Editor's note: This is the last in a series of articles taken from a seminar conducted by Rochester, N.Y.-based marketing consultant and National Tire Dealers & Retreaders Association past president Joseph A. DePaolis at the recent NTDRA convention in Dallas. ``Target marketing,'' according to Joseph A. DePaolis, helps further determine who your customers are, their needs and concerns and what you must do in order to get more of their business.
Step one: Examine your current customer base using zip code analysis.
Analyzing a sampling of the zip codes found on sales tickets or a computer printout is a good way to find out where your customers are coming from, Mr. DePaolis said.
Be sure to select sales tickets from a typical week's activities-rather than one in which your business ran a promotion that might fail to provide a realistic picture of its customer base.
Using the marketing area map discussed earlier as a reference, write down the zip codes found within your marketing area in the left column of the Zip Code Analysis Chart (Exhibit A). Allow space to note zip codes from outside your normal marketing area but which still might be of value in identifying your company's customer base.
Determine the number and percentage of customers from each zip code number listed. Enter these findings in the second and third columns of the chart.
Identify the high- and low-volume zip code numbers as well as several that represent the greatest sales volume. Use a specific color marker to mark your map and enter these on Exhibit A.
Do the same for the lowest-volume zip code numbers.
Obtain population totals for these zip codes from the previously discussed demographic reports and enter them on Exhibit A.
Attempt to determine why your business is drawing heavily from some neighborhoods while attracting few customers from others.
Among the possible reasons for this, of course, might be the relative amount of direct mail advertising devoted to each specific neighborhood, competition from other outlets, each area's residential or non-residential composition or its distance from your outlet.
After analyzing such information, determine which neighborhoods or areas offer your company the greatest opportunities for increasing its sales.
Market opportunities are not always evident unless we look for them, Mr. DePaolis said. When, he asked dealers, was the last time either you or your employees:
1) shopped the competition to see what was working for them?
2) visited a potential business account to introduce yourself, ask how many employees are on their payroll and where they buy tires and get their vehicles serviced?
3) checked out an apartment complex or housing tract in an attempt to learn how many occupants there are your customers?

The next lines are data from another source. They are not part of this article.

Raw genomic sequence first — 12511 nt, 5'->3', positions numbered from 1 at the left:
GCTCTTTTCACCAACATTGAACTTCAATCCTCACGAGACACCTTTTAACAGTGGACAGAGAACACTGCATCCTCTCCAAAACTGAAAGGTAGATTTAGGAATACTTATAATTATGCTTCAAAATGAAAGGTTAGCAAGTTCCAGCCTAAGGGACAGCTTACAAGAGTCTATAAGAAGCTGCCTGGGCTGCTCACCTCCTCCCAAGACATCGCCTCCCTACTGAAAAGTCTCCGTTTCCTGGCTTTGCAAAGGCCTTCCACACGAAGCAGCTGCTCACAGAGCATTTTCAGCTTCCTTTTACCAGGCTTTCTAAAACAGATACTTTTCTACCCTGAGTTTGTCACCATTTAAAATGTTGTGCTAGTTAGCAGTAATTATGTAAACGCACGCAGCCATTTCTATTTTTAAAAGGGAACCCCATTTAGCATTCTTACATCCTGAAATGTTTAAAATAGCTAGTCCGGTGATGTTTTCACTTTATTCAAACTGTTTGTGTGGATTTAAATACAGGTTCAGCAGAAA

4) contacted non-tire retail establishments to suggest doing tie-in promotions with them to save advertising costs?
5) asked your teller at the bank, the waitress at your table or your pharmacist etc. not only to do business with your store but also recommend it to others?
``Even though you work in the area,'' he said, ``you should identify all these potential customers, take a very positive approach and solicit their business.''
Your major competitors don't do these things, Mr. DePaolis told dealers. But doing them, can help you keep neighborhood business for yourself.
Step two: Using the Marketing Area Opportunity Check List (Exhibit B) as a guide on what to look for, carefully drive through your marketarea in order to obtain the following information:
1) What are its major streets?
2) What businesses are there?
3) What are its main shopping areas?
4) What sort of vehicle traffic exists-including traffic associated with schools, factories, hospitals, office complexes, etc.?
Driving through your market area in this manner also provides an opportunity to ask owners and managers of other retail businesses where their retail traffic is coming from and for suggesting joint sales promotions.
Step three: After returning from your drive-through, enter your findings on Exhibit B. Then take the action suggested by your analysis.
``Do something,'' Mr. DePaolis advised dealers. ``Don't just let the competition take your hard-earned business away....''
Step one: Determine exactly what you want to accomplish with your marketing program.
Do you want to build store traffic? Liquidate inventory? Target a specific customer group?
Step two: Establish a system for tabulating results when you analyze sales tickets following the close of a promotion effort.
This will be essential in carrying out the next step in your micro-marketing program.
Step three: Critique your results. Determine what was successful and what was not and try to learn the reasons why. Then use this information to fine-tune your marketing program.
Just as you allocate resources to brick and mortar, you also must dedicate resources to bringing the motoring public into your outlets, Mr. DePaolis reminded dealers.
There are five ways to become rich, he added: The first is to be born rich. The second is to marry into money. The third is to win the lottery. The fourth is by being in show business. And the fifth-and only way for most of us-is to own a business.
``So when you start thinking how tough business is, or that you'd take the first offer to sell,'' remember 90 percent of the 3 million U.S. millionaires made it by owning their own business!''
Mr. DePaolis is president of Consultative Services, 341 Panorama Trail, Rochester, N.Y. 14625; (716) 385-5682.